One of the largest expenditures went to New York-based landscape architect Ken Smith, who won an international competition to design the Great Park.
The landscape designers, planners, architects, engineers and public relations consultants that Smith selected, some paid as much as $250 an hour, cost more than $47 million, records show.
Communications and strategy firm Forde and Mollrich for years was paid an annual $1.2-million retainer fee for public relations work, an amount that was cut in half last summer. Two balloon pilots and a hostess have for years been paid $380,000 a year to operate the park’s signature attraction. A six-piece band was paid $2,300 to play for the ride’s 2007 unveiling. Roughly $18,650 was spent trucking in more than 100 tons of snow for a 2010 “snow day” event, plus $5,000 for gloves.
Some city leaders said the spending on plans, public relations and events was necessary to secure a world-class design, build support for the project and entice visitors.
“We had to invest a lot to let people know there’s a park coming,” Irvine Mayor Sukhee Kang said.
Others, including Councilman Jeffrey Lalloway, have called the spending on plans and no-bid contracts reckless and suggested the money could have been put to better use by building ball fields and opening up more parkland.
Lalloway said he was “saddened by a potentially wonderful project that has been financially mismanaged.”
He doubts whether some of master design’s showpiece amenities, such as the 2.5-mile-long canyon that was to be created in the middle of the park, will ever be built.
Sell some land?
The project’s fiscal decay has left some to consider a smaller, scaled-back park or one that will be built with the help of private business.
The Anaheim Ducks, for instance, are in talks with the city to build ice skat- ing facilities there. Another firm could build a concert venue to replace the nearby Verizon Wireless Amphitheatre.
Others, including Larry Agran -- a 26-year veteran of the Irvine council and a park booster -- say Irvine could raise money by selling off parkland for up to $4 million an acre, perhaps for a hotel, resort or high school.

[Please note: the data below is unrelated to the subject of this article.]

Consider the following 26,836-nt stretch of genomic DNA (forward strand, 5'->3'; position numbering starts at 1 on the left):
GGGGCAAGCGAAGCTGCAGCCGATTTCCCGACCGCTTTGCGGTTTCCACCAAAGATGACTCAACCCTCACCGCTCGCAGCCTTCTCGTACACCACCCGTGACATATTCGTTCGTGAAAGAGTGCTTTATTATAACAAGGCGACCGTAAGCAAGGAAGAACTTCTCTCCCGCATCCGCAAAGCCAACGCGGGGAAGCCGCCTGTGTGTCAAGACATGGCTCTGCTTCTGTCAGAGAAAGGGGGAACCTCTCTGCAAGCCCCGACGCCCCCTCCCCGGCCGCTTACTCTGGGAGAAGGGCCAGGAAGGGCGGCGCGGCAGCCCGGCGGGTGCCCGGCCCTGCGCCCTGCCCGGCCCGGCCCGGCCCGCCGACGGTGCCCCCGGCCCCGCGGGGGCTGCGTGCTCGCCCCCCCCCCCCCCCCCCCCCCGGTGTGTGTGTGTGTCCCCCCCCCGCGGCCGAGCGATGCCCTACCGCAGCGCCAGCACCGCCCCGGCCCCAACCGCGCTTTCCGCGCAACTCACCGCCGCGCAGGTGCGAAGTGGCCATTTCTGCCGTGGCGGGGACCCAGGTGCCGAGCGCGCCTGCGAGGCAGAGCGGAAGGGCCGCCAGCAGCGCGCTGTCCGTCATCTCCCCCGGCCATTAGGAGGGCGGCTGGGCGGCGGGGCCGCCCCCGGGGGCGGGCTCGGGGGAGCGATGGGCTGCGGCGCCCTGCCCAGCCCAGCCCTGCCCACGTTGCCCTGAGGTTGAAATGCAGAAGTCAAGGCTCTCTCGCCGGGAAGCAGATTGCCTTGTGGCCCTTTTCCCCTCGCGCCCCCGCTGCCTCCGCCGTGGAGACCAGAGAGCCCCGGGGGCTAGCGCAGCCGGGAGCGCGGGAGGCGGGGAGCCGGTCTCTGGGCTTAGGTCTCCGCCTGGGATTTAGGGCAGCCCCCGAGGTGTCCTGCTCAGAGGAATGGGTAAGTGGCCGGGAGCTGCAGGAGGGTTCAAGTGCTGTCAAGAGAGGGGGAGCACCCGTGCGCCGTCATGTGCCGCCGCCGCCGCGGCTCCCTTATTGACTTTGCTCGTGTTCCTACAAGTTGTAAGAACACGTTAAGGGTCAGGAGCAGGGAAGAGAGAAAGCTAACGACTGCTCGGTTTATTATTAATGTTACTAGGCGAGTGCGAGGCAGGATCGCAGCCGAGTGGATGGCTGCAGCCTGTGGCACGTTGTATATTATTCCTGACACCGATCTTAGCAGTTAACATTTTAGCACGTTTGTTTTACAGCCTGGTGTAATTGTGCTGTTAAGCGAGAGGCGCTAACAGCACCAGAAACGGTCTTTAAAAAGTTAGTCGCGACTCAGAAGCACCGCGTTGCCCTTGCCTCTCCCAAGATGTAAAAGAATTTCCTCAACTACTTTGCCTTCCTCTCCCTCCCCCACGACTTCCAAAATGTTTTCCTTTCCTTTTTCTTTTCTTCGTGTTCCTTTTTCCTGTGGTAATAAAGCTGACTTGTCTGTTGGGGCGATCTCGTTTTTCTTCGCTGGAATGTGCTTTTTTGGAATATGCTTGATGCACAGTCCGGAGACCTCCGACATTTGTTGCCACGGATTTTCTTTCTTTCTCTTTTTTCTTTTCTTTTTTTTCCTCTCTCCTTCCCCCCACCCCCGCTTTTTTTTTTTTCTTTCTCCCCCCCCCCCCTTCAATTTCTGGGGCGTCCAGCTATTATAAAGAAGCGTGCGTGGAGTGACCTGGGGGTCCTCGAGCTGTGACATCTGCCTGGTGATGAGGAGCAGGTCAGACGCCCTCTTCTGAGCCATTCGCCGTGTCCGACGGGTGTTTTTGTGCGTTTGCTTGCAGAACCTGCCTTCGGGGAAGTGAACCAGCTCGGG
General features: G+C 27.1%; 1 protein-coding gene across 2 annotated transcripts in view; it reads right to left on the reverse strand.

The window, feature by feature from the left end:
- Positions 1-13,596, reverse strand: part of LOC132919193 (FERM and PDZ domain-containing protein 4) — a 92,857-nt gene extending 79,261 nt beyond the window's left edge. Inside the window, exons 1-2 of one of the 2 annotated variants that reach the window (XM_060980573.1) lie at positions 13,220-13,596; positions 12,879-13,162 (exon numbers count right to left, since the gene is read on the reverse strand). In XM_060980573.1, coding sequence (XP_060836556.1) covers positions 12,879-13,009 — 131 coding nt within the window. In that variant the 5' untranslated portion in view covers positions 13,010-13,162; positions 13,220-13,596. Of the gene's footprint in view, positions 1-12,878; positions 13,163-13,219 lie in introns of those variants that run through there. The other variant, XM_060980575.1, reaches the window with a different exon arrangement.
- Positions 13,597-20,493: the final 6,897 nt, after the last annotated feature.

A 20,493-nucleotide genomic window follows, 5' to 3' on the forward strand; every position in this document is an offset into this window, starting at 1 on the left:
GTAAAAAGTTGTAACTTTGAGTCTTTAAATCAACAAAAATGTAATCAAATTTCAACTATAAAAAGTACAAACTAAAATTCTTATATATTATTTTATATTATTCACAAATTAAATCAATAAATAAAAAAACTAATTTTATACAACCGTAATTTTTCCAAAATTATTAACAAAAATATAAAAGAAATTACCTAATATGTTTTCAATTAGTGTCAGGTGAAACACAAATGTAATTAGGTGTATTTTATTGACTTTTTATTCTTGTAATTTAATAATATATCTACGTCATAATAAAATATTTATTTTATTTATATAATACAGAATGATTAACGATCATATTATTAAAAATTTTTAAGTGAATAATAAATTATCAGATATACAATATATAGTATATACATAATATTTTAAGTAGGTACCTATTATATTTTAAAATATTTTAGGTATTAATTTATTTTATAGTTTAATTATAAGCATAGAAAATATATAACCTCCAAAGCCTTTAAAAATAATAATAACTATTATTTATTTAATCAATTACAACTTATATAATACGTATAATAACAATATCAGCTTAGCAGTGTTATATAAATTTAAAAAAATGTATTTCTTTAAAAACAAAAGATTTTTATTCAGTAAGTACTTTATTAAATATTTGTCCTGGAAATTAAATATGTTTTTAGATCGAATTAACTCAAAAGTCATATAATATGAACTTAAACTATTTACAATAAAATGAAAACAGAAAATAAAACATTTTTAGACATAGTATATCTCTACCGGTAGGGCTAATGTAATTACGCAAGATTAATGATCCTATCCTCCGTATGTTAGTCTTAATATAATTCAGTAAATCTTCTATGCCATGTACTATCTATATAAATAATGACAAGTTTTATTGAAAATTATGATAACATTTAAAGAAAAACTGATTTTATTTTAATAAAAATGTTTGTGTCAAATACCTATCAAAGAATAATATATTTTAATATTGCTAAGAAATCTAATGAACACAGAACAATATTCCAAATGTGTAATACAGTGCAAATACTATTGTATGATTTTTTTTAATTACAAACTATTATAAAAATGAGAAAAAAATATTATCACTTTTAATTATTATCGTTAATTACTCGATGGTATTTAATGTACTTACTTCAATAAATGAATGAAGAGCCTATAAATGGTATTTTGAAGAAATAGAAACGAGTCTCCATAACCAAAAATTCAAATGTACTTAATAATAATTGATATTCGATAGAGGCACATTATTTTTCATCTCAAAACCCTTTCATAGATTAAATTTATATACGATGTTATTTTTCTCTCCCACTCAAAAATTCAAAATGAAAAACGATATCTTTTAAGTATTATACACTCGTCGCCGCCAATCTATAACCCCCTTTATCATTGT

“We own close to 1,500 acres of land free and clear and we can develop it in any way we see fit,” Agran said.
Agran predicts the Great Park could be completed in 15 to 20 years, if the city can get its hands on more money.
In the near term, Irvine’s best hope for expanding the park could lie in a deal being negotiated with housing developer FivePoint Communities Inc.
The developer has offered to build $171 million in park facilities over the next five years, including dozens of soccer fields, tennis courts and baseball diamonds, a forested area and a lake. In exchange, the city would transfer some 40 acres to FivePoint and allow the developer to more than double the number of homes around the park.
Small but popular
Though it falls far short of what was promised, the sliver of parkland that exists is a popular destination, city records show.
Attendance has climbed from 42,000 visitors in 2007 when the balloon ride opened to 600,000 last year, when visitors poured in to attend hundreds of events, including sports clinics, concerts, farmers markets, festivals and circus acts.
Still, most of the property remains behind fences and off-limits to the public.
The runways are leased out for auto testing, television commercials, RV storage and cycling races. A refurbished hangar is rented out for weddings and high school proms.
Another stretch is home to an industrial-sized composting operation. A sign posted at a fruit tree orchard called “The Giving Grove,” which donates produce to local food banks, warns visitors to keep out.
A wildlife corridor is supposed to one day snake through the property. But for now, coyotes, bobcats and other creatures roam the base’s runways and weedy fields anyway.
Some visitors want more.
Wai-Kin Soo and his wife, Rachel Soo, are regular visitors, taking their twin toddler boys to ride the carousel and play on the grass. They’ve attended art gallery shows and free outdoor concerts and bring out-of- town relatives to take in the view from the big balloon.
“I wish more was developed,” said Wai-Kin, a landscape architect who admires the park’s design.
“But it just got hammered by the perfect storm. For what it is, I think they’re doing their best.”
Times staff writers Elizabeth Frank, Jeff Gottlieb and Doug Smith contributed to this report.